The woods is the next area of study. This is where insects and animals come from that move into your field and growing area. This is where you can inspect for habitats of small animals, birds and insects. It is also where you can find symbiotic relationships that favor a confluent ecosystem.  Mushrooms growing at the base of trees is an example of fungus having a compatible relationship with tree roots. I have muscadine vines growing up into the trees. The trees provide a trellis. The grapes attract birds that also comb the trees for insects. The dead trees and leaf litter attract decomposers that break down materials that provide nutrients for plants. Older trees are the gene pool, younger trees are the regeneration of an ecosystem. Compatibility is the key to confluence in nature. A healthy wooded area is integral to a balanced ecosystem.                        Moving into a field you can observe the plants. Again look for diversity. A mix of grasses, dicotyledons, legumes and wildflowers create the diversity needed for healthy balance. Mushrooms indicate a good mycorrhizal presence. After heavy rains look for standing water. If this is present you may need to open up channels to drain the water. The field provides food for livestock or hay or mulch. My hay is for composting.
   Insects are important to monitor. I use a combination of nets for flying insects and sticky traps. On my Sept. blog I discuss insects. Please refer to it for insect monitoring. Keep in mind that insect problems are simply indicators of an imbalance. I will refer to this more in the third part of this blog.                                            Soils are pretty obvious. Soil is the element that is most stable and most fragile.  If you dig you probably have a good idea of your soil. There are several plants that can be used as indicators. I think the simple thing to do is get a soil test done through the local Cooperative Extension Service. It can be done for a nominal fee. It will provide you with the PH and macro nutrients. It is good to do every 3 or 4 years to see how your soil has improved. Look at the soil profile to examine how much top soil you have. Many of us have little or no top soil. In this case you are in need of major soil restoration. There are plants that are natural healers of the soil. Sowthistle (Sonchus Oleraceus), alfalfa, all clovers, lupines, compfrey, stinging nettle and dandelion are a few that help replenish the soil. To monitor for soil insects is quite easy. Take a square foot out side of your growing beds. Do this after a light rain. Observe for soil insects, such as centipedes, millipedes, sowbugs and earthworms are all good decomposers. If you have around 10 - 12 earthworms per square foot, you are in good shape. A good steward of the land is a good soil builder.                 The last area is to observe energy flow. Water and air can be redirected. For example, edible                     hedgerows can be used as wind breaks. Wind breaks should  redirect air flow not stop it. A row of plants can also redirect the flow of water. Groups of tall trees catch water in the form of rain. Small shrubs catch air flow. Tall plants create shade for other plants. Wild life habitats are useful along the edge of woods. There are many ways to work this into your design. More information is located in the design chapter of my book, Radical Regenerative Gardening and Farming.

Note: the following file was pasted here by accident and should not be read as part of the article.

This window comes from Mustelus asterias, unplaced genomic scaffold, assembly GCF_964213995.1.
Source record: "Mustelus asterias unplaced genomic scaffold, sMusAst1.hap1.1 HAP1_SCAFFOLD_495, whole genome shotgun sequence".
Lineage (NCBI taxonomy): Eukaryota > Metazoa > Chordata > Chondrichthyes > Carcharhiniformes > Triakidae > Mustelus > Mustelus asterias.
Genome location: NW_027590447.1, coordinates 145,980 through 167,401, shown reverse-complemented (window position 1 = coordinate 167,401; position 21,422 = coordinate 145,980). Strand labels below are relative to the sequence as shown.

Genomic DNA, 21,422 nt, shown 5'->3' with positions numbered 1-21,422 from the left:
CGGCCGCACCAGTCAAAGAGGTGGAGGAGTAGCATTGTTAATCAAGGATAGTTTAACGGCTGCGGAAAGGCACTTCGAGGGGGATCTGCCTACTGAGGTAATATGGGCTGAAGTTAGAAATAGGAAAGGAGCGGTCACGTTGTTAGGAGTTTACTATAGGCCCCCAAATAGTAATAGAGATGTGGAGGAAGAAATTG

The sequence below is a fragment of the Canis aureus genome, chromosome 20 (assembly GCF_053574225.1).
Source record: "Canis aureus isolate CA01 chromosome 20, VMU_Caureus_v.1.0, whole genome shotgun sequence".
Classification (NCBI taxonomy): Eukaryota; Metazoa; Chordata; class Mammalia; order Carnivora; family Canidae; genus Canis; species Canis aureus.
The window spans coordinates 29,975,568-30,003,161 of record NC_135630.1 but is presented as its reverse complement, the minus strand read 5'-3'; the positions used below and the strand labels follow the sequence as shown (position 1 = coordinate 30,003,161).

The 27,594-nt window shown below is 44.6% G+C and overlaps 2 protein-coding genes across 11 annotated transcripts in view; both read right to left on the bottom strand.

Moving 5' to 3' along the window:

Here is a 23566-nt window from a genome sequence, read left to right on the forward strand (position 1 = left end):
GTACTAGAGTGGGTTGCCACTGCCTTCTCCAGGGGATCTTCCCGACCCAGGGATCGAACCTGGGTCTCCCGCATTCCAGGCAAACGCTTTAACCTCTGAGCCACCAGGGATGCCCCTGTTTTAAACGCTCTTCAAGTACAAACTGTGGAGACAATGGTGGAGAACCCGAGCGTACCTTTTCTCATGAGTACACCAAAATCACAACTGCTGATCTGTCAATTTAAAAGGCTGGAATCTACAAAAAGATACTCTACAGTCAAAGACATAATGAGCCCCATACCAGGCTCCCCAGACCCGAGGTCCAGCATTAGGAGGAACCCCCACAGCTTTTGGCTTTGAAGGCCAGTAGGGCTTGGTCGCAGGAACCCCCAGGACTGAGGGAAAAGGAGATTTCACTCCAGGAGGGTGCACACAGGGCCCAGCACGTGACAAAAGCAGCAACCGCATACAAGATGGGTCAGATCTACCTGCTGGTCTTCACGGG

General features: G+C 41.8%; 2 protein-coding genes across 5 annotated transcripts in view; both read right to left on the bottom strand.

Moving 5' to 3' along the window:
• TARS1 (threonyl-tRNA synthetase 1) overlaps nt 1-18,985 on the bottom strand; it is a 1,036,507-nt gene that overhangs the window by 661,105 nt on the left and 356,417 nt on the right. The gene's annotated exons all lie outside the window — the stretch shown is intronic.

Sunday, December 9, 2018

Seed Saving

     Happy Solstice.
 Saving seeds is a wonderful dimension to add to growing a farm or garden. This is also another aspect to the growers evolution. There are many reasons for saving one's seeds. It provides a deeper relationship with what you grow. The seeds you grow become your own seed. Being truly sustainable involves securing your germ plasm. Seeds adapt to your growing area and become better suited to your micoenvironment. For me it is one of the ways I can grow optimum quality.  If you grow a quantity, you can save lots of money and hassles with seed companies. I probably save a few hundred dollars a year and my germination rates are very reliable. It offers a new form of wealth culturally and monetarily. Going full circle helps to understand the complete development of the plant. They become part of the plant community I grow in. Going from seed to a new generation of seeds completes the circle of life.
 What we did at Tierra Sonrisa was, We conducted trials on desirable varieties. This took a few years, since I grow over a hundred different types of vegs, flowers, herbs and fruit. I brought some seeds with me with stories from my past. When we found plants with amazing characteristics, so we chose amazing winners. Seeds pass through one's life. I am happy with what I have right now. About 80% of what I grow is from my seed. So I continue to expand and changes are always on the horizon. Seeds carry with them all the makings of a new plant. It just needs water and nourishment. It carries stories from the past and visions of the future. It is waiting for a fresh start at radical growth and enough stamina to carry it through the season.
 One of the best ways to secure seeds is through a supportive community. That can be done with a seed bank or seed lending library that works with local seed savers. It can also be done with friends and fellow growers who support this kind of work, if you are in an area where that interest exists.